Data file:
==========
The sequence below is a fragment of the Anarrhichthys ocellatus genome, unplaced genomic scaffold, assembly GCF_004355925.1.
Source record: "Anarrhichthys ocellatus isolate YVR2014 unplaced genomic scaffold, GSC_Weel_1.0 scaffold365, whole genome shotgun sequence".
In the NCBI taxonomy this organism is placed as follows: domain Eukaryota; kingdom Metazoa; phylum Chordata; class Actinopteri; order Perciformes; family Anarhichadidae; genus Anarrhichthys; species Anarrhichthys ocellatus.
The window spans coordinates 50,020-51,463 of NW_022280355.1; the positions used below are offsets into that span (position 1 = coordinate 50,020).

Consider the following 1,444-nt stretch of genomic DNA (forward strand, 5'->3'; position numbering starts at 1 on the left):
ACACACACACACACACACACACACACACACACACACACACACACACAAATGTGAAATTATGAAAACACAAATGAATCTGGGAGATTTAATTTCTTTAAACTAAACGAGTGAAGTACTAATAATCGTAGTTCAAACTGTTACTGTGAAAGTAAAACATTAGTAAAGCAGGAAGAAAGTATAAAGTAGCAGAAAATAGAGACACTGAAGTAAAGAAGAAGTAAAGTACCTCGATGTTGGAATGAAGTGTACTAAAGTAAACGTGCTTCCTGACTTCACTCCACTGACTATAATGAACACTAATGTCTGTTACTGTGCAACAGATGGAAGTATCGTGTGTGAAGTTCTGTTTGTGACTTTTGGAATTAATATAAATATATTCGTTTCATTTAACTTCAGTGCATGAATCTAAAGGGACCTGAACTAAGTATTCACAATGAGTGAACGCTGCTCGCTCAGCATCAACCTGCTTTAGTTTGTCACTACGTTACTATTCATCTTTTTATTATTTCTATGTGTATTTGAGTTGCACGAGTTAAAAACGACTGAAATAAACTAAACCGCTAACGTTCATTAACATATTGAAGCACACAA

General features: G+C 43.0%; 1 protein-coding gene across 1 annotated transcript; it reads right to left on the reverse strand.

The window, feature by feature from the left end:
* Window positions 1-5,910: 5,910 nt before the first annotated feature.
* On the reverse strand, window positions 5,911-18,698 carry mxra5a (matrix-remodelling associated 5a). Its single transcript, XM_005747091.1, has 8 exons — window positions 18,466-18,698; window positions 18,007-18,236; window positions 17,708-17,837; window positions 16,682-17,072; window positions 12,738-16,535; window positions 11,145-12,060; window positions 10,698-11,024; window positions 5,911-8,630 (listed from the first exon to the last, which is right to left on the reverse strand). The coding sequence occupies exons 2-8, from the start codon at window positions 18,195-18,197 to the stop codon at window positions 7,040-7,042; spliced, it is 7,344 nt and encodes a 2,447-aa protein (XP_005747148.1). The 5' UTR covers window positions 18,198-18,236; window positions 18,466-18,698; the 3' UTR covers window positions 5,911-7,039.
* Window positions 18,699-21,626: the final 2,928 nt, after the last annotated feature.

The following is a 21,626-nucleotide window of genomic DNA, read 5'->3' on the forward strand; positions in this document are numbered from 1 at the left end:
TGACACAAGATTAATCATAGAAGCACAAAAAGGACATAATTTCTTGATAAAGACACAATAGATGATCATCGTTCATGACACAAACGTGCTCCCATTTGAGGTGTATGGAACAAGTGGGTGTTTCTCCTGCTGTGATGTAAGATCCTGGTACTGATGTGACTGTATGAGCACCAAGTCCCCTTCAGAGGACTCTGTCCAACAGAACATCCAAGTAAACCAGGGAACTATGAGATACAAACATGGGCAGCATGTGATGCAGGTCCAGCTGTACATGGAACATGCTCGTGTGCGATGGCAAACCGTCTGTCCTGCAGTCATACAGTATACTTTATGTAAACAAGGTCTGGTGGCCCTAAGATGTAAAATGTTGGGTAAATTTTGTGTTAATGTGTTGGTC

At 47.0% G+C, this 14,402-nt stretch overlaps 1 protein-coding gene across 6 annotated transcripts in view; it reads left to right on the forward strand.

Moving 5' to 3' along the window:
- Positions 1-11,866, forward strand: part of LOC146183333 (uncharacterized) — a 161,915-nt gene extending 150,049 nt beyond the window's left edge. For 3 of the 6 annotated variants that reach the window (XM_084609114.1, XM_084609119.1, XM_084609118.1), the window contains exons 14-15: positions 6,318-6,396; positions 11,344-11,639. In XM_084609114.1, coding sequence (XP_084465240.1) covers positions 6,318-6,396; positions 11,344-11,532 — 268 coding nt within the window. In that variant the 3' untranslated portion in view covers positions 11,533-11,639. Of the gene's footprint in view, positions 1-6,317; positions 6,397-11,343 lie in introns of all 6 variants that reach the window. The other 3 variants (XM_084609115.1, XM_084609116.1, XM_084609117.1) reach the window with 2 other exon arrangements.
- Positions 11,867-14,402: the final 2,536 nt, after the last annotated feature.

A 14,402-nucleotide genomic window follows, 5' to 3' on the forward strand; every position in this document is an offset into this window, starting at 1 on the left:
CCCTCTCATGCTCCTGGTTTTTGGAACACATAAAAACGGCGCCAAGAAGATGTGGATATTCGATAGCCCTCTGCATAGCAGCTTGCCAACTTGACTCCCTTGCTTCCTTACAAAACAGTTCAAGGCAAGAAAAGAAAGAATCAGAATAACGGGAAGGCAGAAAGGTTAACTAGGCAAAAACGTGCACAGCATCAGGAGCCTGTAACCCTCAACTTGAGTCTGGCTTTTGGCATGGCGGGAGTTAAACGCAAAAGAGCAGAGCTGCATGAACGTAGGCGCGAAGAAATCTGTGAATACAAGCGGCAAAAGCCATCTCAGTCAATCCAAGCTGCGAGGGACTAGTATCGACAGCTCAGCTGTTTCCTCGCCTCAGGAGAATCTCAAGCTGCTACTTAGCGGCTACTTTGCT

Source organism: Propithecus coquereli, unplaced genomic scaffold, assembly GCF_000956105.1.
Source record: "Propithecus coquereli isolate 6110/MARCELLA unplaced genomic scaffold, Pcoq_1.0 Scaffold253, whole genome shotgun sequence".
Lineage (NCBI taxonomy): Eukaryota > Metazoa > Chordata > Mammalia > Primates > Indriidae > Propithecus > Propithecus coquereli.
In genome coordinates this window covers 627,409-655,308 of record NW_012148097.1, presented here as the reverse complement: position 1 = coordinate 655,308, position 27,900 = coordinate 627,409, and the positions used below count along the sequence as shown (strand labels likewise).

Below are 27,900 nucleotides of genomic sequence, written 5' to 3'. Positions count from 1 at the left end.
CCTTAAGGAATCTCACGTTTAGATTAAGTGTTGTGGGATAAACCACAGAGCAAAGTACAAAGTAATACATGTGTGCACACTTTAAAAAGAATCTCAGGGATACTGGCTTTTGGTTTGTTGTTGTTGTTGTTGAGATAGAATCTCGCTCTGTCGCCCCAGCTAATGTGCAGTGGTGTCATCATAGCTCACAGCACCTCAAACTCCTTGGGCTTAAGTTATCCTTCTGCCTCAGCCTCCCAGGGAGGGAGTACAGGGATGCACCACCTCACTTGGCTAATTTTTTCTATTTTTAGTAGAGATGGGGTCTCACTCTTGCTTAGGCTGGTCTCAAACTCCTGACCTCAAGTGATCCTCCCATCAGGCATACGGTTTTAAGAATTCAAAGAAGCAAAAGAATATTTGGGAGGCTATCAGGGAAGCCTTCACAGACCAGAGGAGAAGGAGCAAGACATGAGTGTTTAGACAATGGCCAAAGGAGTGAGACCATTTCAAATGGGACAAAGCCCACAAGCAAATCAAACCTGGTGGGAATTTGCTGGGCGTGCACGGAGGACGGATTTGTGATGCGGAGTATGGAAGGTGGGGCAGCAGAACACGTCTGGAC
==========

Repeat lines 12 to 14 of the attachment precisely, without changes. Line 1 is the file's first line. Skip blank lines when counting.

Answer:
The following is a 21,626-nucleotide window of genomic DNA, read 5'->3' on the forward strand; positions in this document are numbered from 1 at the left end:
TGACACAAGATTAATCATAGAAGCACAAAAAGGACATAATTTCTTGATAAAGACACAATAGATGATCATCGTTCATGACACAAACGTGCTCCCATTTGAGGTGTATGGAACAAGTGGGTGTTTCTCCTGCTGTGATGTAAGATCCTGGTACTGATGTGACTGTATGAGCACCAAGTCCCCTTCAGAGGACTCTGTCCAACAGAACATCCAAGTAAACCAGGGAACTATGAGATACAAACATGGGCAGCATGTGATGCAGGTCCAGCTGTACATGGAACATGCTCGTGTGCGATGGCAAACCGTCTGTCCTGCAGTCATACAGTATACTTTATGTAAACAAGGTCTGGTGGCCCTAAGATGTAAAATGTTGGGTAAATTTTGTGTTAATGTGTTGGTC

At 47.0% G+C, this 14,402-nt stretch overlaps 1 protein-coding gene across 6 annotated transcripts in view; it reads left to right on the forward strand.